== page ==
Mormon leader honored at funeral that draws thousands

29 Sep 2015 | Author: | No comments yet »

Funeral services held for Mormon leader Richard G. Scott.

SALT LAKE CITY (AP) – Thousands of people paid their respects Monday to Mormon leader Richard G. The 86-year-old member of the Quorum of the Twelve Apostles, the Church’s governing body, died last Tuesday of natural causes. “Elder Scott watched over me when I was a new member of the Quorum of the Twelve,” said President Eyring. “He was for me, ever the good shepherd. Monson, said Monday that Scott was an honorable man who loved people, his family and God. “Richard’s pleasant smile opened the hearts of others,” said Monson, speaking to about 2,500 people under the grand, curved ceiling of the Tabernacle on Temple Square. “He was equally at home with the poor and underprivileged as with the rich and the famous.” Scott died Sept. 22 from natural causes at the age of 86. Speakers recalled the way he was defined by the love he had for his late sweetheart Jeanene, by the loss of their two young children and by his deep love for Jesus Christ.

As a Mormon apostle, he was called to be a special witness of Jesus on the earth. “He had a true apostolic witness of Christ as the resurrected Savior,” said his son, Michael. “Let me repeat, he had a true apostolic witness of Christ as the resurrected Savior.” Other speakers described legendary compassion, his purity and the piercing gaze of “those pure eyes” known to Latter-day Saints around the world from the talks he gave at the faith’s semiannual general conferences. Elder Scott was “the most faithful servant of our Heavenly Father,” President Monson added. “He had an insightful mind, a keen intellect and a charitable spirit,” and “He taught us lesson of patience, lessons of courage, lessons of faith and lessons of devotion. Scott taught us both in word and in deed.” “Surely no man ever yearned more for the companionship of a deceased spouse than Richard yearned for Jeanene,” Elder Jeffrey R. Modeled after Jesus Christ’s apostles, the group serves under the church president and his two counselors in overseeing operations of the church and its business interests.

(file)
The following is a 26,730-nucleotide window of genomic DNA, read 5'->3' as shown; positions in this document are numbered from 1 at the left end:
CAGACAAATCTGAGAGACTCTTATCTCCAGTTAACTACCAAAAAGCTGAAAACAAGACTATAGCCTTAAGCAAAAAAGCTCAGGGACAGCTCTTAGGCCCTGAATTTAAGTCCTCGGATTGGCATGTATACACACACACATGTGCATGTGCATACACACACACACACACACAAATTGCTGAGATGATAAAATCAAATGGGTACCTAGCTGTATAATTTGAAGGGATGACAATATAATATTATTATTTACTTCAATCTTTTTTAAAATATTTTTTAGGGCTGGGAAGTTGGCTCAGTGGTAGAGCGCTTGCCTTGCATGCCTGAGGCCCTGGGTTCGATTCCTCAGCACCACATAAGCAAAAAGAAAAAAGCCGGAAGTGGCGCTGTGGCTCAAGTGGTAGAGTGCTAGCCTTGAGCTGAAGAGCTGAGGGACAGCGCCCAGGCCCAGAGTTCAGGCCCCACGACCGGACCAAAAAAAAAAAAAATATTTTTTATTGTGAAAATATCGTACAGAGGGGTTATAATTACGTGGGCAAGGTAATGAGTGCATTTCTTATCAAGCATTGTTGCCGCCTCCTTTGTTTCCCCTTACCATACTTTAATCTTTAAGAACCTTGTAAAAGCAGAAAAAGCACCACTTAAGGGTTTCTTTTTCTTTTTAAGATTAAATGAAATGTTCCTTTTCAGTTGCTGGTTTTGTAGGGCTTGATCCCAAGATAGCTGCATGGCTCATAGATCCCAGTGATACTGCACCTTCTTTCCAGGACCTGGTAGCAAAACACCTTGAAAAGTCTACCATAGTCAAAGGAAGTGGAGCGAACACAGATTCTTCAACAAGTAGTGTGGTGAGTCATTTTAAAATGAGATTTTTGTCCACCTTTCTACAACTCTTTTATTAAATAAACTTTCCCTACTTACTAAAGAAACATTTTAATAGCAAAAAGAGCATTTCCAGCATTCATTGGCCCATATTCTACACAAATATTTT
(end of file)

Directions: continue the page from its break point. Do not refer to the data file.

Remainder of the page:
One day, he stopped at a country winery, something that made the missionaries with him in the alcohol-avoiding faith nervous, and came out with a box of what looked like wine. Scott kept a fairly low public profile, known mostly for his speeches at Mormon conferences where he managed a delicate balance of “preaching repentance without stridency,” said Matthew Bowman, an associate professor of history at Henderson State University.

Mormon scholar Armand Mauss called Scott a “mild-mannered leader promoting self-improvement and compassion as important attributes for Latter-day Saints to acquire.” Utah Gov. He was credited with helping drive global church membership. “I don’t go anywhere, especially in Latin America, where he served for so long and in so many places — I don’t go anywhere there that I don’t see his footprints, where I don’t meet somebody who hasn’t been influenced by him in some way,” Christofferson said in the news release. His final address came in October 2014 when he spoke about the importance of prayer, scripture reading, family home nights and going to the temple. “Each of us is intimately aware of our own struggles with temptation, pain and sadness,” Scott said that day. “Despite all of the negative challenges we have in life, we must take time to actively exercise our faith.”

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